Chris Thile, Bach: Sonatas and Partitas, Vol. 1

Hilary Saunders

By Hilary Saunders

on 08.06.13 in Reviews

Bach: Sonatas and Partitas, Vol. 1

Chris Thile

MacArthur Genius Grant winner, Punch Brothers frontman, Nickel Creek singer and mandolin player Chris Thile surprisingly, and unabashedly, hails Johann Sebastian Bach as one of his most important musical influences. In the liner notes of his new album, Bach: Sonatas and Partitas, Vol. 1, he specifically mentions Canadian pianist Glenn Gould’s 1981 rerecording of the Goldberg Variations as the album that “humanized” classical music for him. While Thile has collaborated with a number of high-caliber orchestral musicians like violinist Hilary Hahn and cellist Yo-Yo Ma, he tackles three Bach violin sonatas and partitas by himself on Vol. 1, and does so with astonishing elegance on the mandolin.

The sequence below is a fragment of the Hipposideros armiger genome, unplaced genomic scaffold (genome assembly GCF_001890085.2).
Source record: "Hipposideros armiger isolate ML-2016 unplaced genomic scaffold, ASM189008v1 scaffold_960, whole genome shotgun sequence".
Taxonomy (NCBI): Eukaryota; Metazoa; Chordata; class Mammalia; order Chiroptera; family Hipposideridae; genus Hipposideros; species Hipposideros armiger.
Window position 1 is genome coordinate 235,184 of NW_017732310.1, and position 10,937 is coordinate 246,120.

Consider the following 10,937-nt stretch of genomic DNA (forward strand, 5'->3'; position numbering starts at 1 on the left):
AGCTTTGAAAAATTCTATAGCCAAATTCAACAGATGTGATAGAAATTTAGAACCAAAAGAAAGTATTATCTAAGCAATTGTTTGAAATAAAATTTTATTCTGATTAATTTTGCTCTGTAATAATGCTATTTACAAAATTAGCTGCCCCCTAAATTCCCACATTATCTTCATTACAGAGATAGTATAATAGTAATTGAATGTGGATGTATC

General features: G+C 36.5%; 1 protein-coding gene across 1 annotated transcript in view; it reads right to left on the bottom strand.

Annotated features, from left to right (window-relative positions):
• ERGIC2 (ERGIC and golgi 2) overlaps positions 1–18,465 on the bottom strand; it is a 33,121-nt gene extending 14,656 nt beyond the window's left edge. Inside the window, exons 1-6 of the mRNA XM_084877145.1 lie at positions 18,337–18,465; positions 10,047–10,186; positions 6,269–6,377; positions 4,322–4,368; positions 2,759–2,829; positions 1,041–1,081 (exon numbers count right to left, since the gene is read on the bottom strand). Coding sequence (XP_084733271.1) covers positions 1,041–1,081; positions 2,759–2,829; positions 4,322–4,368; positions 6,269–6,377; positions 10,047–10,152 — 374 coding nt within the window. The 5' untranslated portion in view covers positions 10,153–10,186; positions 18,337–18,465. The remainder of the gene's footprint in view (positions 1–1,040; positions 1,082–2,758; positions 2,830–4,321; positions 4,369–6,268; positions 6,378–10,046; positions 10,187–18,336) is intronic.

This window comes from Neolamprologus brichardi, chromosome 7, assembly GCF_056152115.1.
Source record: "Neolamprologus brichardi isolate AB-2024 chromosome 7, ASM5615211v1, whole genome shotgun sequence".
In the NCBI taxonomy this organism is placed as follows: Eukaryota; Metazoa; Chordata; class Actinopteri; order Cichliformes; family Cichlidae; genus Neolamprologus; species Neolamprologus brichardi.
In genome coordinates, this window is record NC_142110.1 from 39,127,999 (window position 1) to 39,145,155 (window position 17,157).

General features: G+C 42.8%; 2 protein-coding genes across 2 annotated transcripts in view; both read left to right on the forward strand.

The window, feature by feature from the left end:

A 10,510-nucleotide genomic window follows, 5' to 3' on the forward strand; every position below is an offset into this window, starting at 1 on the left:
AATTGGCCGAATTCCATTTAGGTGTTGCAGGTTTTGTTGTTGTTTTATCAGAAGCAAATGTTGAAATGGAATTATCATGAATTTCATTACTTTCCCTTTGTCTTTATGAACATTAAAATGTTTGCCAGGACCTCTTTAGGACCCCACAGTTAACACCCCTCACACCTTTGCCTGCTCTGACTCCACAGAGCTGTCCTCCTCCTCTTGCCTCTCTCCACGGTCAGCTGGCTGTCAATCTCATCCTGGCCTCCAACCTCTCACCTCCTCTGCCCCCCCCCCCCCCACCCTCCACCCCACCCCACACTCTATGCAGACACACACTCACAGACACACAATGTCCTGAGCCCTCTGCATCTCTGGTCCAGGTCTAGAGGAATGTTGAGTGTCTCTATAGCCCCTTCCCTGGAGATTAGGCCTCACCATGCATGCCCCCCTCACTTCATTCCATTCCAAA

Tackling Bach with astonishing elegance on the mandolin

The shrill timbre of the mandolin, an unlikely choice for unaccompanied Bach, brings a certain brightness (sonically and metaphorically) to Thile’s interpretations, which honor the disparate dynamics, stretching arpeggios and seamless harmonic transitions of their original texts. His chordal playing is especially apparent in the Tempo Di Borea movement of the first partita and his stunningly speedy precision marks the Presto movements of both the first sonata and partita. However, Thile’s creative liberties conjure the most excitement, as he constantly adapts and improvises fills for his instrument when the original sounds can’t be recreated.

The same modernization that marked the instrumental choice also manifests itself in the structure of the album. The hour-long Vol. 1 includes just three classical works, but is divided by movement into tracks about the same length as most songs on the radio, thereby rendering the record more digestible for pop-music consuming audiences. And if Thile can introduce classical music to other listeners and demographics with just his stature and skill, then maybe he really is a genius, after all.